More than anything else, we need positive stories that inspire people to do something. When you think about the broader issue of sustainability, there has been a lot of emphasis on the problem. Many environmentalists believe fear inspires people to act, and I think it does the opposite to most people. What inspires people to act is to see action.

Action inspires action, and that’s something I hope we can do with The Ocean Cleanup: Ask other people to change through leading by example and solving problems through the things that humans are good at. 

What advice would you give to people who aspire to enact change but work in traditional organizations?

Individuals can do more than they think to make a change. Of course, they can donate money to others to do something useful. But if you think about your expertise, ask yourself: ‘With what I'm doing right now, am I contributing to the direction I want the future to go, or am I moving us further away from it?’ 

Our jobs take about 80,000 hours of time, on average. The biggest leverage you have over the future is the way you spend time.

You inspire so many people. Who inspires you?

I draw a lot of inspiration from reading books by historical figures and learning about individuals who have significantly influenced history by having this inspiring vision and acting on it: Thomas Edison, the Wright Brothers, Nikola Tesla.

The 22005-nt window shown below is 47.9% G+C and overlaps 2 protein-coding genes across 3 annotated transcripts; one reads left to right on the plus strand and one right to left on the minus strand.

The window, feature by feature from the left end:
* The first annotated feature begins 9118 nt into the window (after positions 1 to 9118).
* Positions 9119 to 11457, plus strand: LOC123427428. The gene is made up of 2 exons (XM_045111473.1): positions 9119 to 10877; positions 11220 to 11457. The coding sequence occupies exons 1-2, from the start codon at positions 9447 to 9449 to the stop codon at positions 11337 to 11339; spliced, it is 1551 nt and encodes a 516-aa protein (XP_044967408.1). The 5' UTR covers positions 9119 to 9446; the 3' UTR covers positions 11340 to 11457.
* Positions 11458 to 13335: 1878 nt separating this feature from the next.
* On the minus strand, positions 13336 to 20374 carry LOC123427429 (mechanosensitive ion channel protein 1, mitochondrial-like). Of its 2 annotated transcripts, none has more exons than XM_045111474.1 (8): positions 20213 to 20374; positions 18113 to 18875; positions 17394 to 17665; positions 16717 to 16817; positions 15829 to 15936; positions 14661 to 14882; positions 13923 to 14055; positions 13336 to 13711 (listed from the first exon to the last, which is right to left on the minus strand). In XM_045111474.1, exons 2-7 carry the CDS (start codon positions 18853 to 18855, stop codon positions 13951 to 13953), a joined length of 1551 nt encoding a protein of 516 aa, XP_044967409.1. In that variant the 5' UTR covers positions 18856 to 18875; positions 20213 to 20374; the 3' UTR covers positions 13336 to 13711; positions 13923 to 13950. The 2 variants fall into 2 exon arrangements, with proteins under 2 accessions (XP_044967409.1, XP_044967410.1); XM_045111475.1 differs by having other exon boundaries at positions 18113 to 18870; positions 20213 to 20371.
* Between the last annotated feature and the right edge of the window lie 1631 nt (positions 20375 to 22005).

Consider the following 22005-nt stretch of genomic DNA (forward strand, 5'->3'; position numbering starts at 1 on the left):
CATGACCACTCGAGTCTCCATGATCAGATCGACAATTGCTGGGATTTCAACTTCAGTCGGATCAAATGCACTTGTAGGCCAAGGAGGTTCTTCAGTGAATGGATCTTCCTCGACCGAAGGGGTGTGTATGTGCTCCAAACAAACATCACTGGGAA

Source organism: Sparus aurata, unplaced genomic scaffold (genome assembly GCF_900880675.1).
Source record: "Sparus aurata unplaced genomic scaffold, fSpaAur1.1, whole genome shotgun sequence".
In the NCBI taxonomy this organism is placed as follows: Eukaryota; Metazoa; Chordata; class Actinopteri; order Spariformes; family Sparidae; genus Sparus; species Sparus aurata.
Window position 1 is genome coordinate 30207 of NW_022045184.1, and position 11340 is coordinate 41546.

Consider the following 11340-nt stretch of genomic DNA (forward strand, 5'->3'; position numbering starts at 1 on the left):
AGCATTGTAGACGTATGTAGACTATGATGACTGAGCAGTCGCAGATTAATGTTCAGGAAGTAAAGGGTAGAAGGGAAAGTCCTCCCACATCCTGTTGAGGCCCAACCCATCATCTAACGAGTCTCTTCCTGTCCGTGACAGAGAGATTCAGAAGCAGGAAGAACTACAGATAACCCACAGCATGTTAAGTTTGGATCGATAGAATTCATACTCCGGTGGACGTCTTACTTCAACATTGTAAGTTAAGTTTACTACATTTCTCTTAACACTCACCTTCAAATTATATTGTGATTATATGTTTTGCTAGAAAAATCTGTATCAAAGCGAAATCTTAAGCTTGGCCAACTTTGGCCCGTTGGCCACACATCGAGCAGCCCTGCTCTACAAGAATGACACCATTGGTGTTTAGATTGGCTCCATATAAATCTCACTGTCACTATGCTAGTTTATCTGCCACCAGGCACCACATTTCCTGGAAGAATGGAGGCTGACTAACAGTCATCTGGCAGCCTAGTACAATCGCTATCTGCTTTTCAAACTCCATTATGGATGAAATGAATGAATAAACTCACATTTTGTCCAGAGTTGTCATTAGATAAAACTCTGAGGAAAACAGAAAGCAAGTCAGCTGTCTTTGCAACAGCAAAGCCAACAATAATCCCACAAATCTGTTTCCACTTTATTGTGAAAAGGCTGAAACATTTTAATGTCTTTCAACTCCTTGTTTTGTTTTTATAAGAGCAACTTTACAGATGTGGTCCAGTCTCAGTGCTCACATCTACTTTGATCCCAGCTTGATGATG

I also draw inspiration from big engineering mega projects of the 20th century, such as the Panama Canal and the Apollo Project. I'm very conscious of the fact that we live in this manmade world. As Stripe Co-founder John Collison tweeted, he sees the world as the “museum of passion projects” which I thought was beautifully phrased. 

Meeting Boyan, I was inspired by a leader who did not wait for an invitation to lead, he did not benchmark other people’s actions to judge whether he should proceed with his “passion project.”  He has a mission and brings others along to solve the problem of plastic waste in the Ocean. In our daily work how can we find our own “passion projects” to enable us to unlock and unleash our best leadership – to make the most of the time we have and contribute towards the future we want to see for ourselves and next generations.

Learn more about The Ocean Cleanup.